Anxiety cells discovered in…anxious mice?

By Liz Meszaros, MDLinx
Published February 14, 2018

Key Takeaways

Neuroscientists at Columbia University Irving Medical Center (CUIMC), New York, NY, and the University of California, San Francisco (UCSF) have discovered “anxiety cells” inside the hippocampus in the brains of mice, and think that such cells may also exist in humans. They published their results recently in Neuron.

Previous studies have identified many other brain cells that play a role in anxiety, but these cells are the first to be found that may represent the state of anxiety.

“This is exciting because it represents a direct, rapid pathway in the brain that lets animals respond to anxiety-provoking places without needing to go through higher-order brain regions,” said co-senior investigator Mazen Kheirbek, PhD, assistant professor of psychiatry, UCSF. 

These anxiety cells send out messages to other neural areas to turn on anxious behaviors. In mice, this includes avoidance of dangerous areas or fleeing to a safe area.

“We call these anxiety cells because they only fire when the animals are in places that are innately frightening to them. For a mouse, that’s an open area where they’re more exposed to predators, or an elevated platform,” said Rene Hen, PhD, professor of psychiatry, CIUMC, one of the senior investigators.

Anxiety is a normal and necessary response to a threat. An animal’s safety depends on avoiding environments that may expose them to predators, and anxiety evokes the necessary avoidance behaviors.

In people with anxiety disorders, this ‘healthy’ anxiety goes into overdrive and is no longer healthy. To discover what goes wrong in humans, Dr. Hen and colleagues have been studying mice to determine how the brain processes healthy anxiety.

Focusing on the hippocampus

The hippocampus—linked to new memories and the ability to navigate through complex environments—has recently been shown to have a role in mood regulation. Researchers have shown that changing brain activity in the ventral part of the hippocampus can reduce anxiety. The hippocampus also sends signals to other areas, including the amygdala and hypothalamus, which also control anxiety-related behavior.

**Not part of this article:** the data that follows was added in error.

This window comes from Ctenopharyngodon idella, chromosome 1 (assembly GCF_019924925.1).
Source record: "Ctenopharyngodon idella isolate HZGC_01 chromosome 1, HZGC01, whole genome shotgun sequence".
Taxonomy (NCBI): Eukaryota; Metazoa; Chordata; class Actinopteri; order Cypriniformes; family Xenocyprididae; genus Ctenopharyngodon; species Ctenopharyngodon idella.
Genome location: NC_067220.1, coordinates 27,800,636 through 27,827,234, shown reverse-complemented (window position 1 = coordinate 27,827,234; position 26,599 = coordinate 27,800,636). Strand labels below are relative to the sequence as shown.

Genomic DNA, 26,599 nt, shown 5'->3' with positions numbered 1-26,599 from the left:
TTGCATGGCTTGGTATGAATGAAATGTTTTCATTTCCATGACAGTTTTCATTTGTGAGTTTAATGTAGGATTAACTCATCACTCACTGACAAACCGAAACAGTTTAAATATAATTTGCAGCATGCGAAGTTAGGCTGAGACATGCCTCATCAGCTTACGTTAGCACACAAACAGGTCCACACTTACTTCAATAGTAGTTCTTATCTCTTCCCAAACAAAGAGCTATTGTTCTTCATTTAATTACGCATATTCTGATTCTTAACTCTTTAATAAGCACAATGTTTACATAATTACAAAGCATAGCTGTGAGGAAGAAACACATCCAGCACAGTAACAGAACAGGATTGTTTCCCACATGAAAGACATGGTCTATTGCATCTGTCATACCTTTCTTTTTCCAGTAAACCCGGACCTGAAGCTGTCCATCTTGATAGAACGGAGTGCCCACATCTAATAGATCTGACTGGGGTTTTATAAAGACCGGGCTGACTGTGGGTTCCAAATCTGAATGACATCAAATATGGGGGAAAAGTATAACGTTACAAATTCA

In this study, Dr. Hen and colleagues recorded the activity of hundreds of hippocampal cells as the mice moved through their surroundings. When the mice were in exposed, anxiety-provoking environments, specific cells in the ventral part of the hippocampus were activated. The more anxious the mice, the greater the cell activity.

Scientists used a technique known as ‘optogenetics’ to control neuronal activity using beams of light, allowing them to turn these cells ‘off’ and ‘on.’ In doing so, they found that the anxiety cells controlled anxiety behavior. When the cells were ‘off,’ the mice stopped exhibiting fear-related behavior. When the cells were ‘on,’ the mice exhibited more fear behavior, even when they were in a safe environment.

The discovery of these specific anxiety cells brings the possibility of specific targeted treatments to reduce anxiety.

“Now that we’ve found these cells in the hippocampus, it opens up new areas for exploring treatment ideas that we didn’t know existed before,” said lead author Jessica Jimenez, PhD, an MD/PhD student at Columbia University’s Vagelos College of Physicians & Surgeons.

“We’re looking to see if these cells are different molecularly from other neurons,” said Dr. Hen. “If there’s a specific receptor on the cells that distinguishes them from their neighbors, it may be possible to produce a new drug to reduce anxiety.”

The study was supported by grants from the National Institutes of Health, Intelligence Advanced Research Projects Activity, Defense Advanced Research Projects Agency, NY STEM awards, and the Weill Scholar Award program.

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